Last night’s session was very busy. In addition to the usual suspects (see picture above), there were a number of skaters polishing programs for Adult Nationals, some hockey skaters in full gear, and some beginners looking very nervous as they entered the fray.
Not an easy session, between dodging double jumps and trying to stay out of the way of the hockey folks (those face masks continue to remind me of those Friday the 13th horror movies that I fortunately have never seen). But since I went out for a bike ride earlier in the day, I wasn’t planning to skate all out. I spent much of the time working on my left side posture and position over my blade. Sometimes it’s good to hunker down in my own little space and work on–well, the same stuff I usually work on, only smaller.
There was a time when I might have been more assertive, maybe jumped in to put my own music on, or made an effort to do a few patterns of something that might cover the rink. But I’ve been feeling pretty self-contained these days.
At my lesson last week Laurie and I talked about practicing just standing on flats with my feet parallel and next to each other. I am just beginning to be able to do this without my knees running into each other. I used to dismiss that as just the way I was built: a little bit knock-kneed, with fairly closed hips. But now I believe that I am well within the “normal” range, and that it’s nature, not nurture, that’s the issue.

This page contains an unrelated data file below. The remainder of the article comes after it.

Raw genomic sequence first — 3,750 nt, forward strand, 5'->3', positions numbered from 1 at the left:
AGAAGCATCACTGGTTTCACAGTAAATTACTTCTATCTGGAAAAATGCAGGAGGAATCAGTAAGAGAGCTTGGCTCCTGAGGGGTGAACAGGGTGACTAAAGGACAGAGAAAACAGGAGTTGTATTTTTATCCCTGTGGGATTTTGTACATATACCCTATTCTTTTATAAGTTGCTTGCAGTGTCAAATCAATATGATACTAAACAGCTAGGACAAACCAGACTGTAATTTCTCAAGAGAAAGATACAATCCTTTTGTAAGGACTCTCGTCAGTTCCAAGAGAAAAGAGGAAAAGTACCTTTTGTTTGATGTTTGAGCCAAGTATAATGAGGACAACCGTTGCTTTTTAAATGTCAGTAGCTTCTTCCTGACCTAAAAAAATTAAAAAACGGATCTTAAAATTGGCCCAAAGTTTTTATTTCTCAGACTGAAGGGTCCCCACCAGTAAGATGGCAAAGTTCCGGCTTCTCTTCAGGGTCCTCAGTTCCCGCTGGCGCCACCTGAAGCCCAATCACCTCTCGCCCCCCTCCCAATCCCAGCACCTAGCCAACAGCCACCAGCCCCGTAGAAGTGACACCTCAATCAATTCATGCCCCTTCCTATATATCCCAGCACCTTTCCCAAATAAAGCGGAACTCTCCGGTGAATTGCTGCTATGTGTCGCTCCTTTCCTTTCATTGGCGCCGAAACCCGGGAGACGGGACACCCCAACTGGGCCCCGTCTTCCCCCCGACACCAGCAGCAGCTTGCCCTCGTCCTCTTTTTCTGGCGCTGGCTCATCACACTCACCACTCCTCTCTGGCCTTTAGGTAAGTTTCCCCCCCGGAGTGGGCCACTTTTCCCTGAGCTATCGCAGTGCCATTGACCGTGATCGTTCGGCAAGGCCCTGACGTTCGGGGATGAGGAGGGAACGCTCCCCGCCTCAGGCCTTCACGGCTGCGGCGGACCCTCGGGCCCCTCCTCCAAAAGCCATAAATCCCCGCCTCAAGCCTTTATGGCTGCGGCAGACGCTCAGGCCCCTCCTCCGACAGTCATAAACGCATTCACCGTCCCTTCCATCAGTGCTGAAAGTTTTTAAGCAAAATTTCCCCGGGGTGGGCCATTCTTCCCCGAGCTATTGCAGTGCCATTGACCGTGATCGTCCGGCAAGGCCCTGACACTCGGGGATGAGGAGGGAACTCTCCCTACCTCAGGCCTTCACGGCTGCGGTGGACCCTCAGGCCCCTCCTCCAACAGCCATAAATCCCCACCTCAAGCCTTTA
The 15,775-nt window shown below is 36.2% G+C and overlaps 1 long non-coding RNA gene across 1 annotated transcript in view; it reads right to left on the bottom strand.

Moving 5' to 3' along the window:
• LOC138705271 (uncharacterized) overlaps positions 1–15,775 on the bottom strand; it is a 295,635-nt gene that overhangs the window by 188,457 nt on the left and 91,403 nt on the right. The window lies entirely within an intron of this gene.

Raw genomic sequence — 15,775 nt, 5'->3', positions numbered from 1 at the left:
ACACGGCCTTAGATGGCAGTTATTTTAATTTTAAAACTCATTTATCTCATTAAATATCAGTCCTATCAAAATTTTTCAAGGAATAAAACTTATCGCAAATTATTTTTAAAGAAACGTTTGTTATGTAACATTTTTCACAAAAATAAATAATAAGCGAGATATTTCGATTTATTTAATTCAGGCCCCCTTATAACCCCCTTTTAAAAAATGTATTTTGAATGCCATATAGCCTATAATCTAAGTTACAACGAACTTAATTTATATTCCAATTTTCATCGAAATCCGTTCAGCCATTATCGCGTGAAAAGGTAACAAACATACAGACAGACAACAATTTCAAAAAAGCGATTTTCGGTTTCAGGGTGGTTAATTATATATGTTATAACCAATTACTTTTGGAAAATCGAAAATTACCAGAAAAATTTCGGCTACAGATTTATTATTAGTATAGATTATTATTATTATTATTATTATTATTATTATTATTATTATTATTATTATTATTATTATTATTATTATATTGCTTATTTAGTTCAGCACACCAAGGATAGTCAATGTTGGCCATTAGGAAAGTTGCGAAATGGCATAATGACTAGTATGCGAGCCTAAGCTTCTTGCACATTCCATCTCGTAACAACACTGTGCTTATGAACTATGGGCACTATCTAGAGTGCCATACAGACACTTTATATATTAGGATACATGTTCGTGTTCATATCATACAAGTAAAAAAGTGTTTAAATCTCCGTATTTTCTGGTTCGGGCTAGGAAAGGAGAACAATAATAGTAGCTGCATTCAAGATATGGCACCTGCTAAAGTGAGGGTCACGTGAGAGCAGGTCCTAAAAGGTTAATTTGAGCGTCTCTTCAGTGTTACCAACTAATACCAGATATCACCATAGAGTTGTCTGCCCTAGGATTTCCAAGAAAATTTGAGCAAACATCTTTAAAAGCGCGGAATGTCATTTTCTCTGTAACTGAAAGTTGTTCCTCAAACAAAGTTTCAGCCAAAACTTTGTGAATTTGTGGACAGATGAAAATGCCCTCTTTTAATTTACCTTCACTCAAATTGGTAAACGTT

I think that many years ago a hip misalignment changed the way I stand (and skate) so that my knees have been turning in. I’ve gotten used to this, and compensated for it in all kinds of self-destructive ways. Luckily I am finding that these habits and their negative effects (like knee pain) are reversible.
So I am practicing things like standing or doing swizzles with my feet right next to one another. I am also practicing (on a flat) this exercise for swing rolls: extending my leg back while bending the standing knee, then straightening the knee and bringing the free foot right next to the skating foot and then forward without rocking or shaking or allow the knee to turn in. I am doing little baby spread eagles with forward outside edges in between them, trying to keep my hips over my skates in an open position.
All of these exercises don’t require more turn-out, but they do require (1) good posture, with those back dimples in place, (2) staying over the correct part of my blade (farther back than I think I should be), and (3) actually making myself put my feet next to one another.
Practicing these things doesn’t require much space, which is ideal for very crowded sessions like the one last night. So while I am occasionally nostalgic for those days of busting loose and running people over without compunction (in my dreams!), I was fairly content with just practicing exercises and keeping my feet to myself. Hey, just because I look sedate doesn’t mean I’m not tough!
Sedate-yet-tough to-do list:
- mohawk edge pull (head in direction of travel; zipper faces inside of circle; more knee bend exiting mohawk. And surprise! this is not to an outside edge after all, but two inside edges. Once you’re comfortable (another year? haha) add arm positions on the mohawk.
- Back outside three, edge pulls (do three on the uphill side, to at top of circle)
- mohawk, inside three, extension: think of position of head and leading arm
- European man’s pattern: make sure you bend and really extend the free leg, even if your bruise hurts
- outside closed mohawk (foxtrot): check for correct hip position and turned out free leg on exit edge; head position is important as well.
- tuck behind, kilian choctaw in both directions: check for correct hip position on exit edge; head position is important as well.
- blues choctaw: again, check hip position and head position on exit edge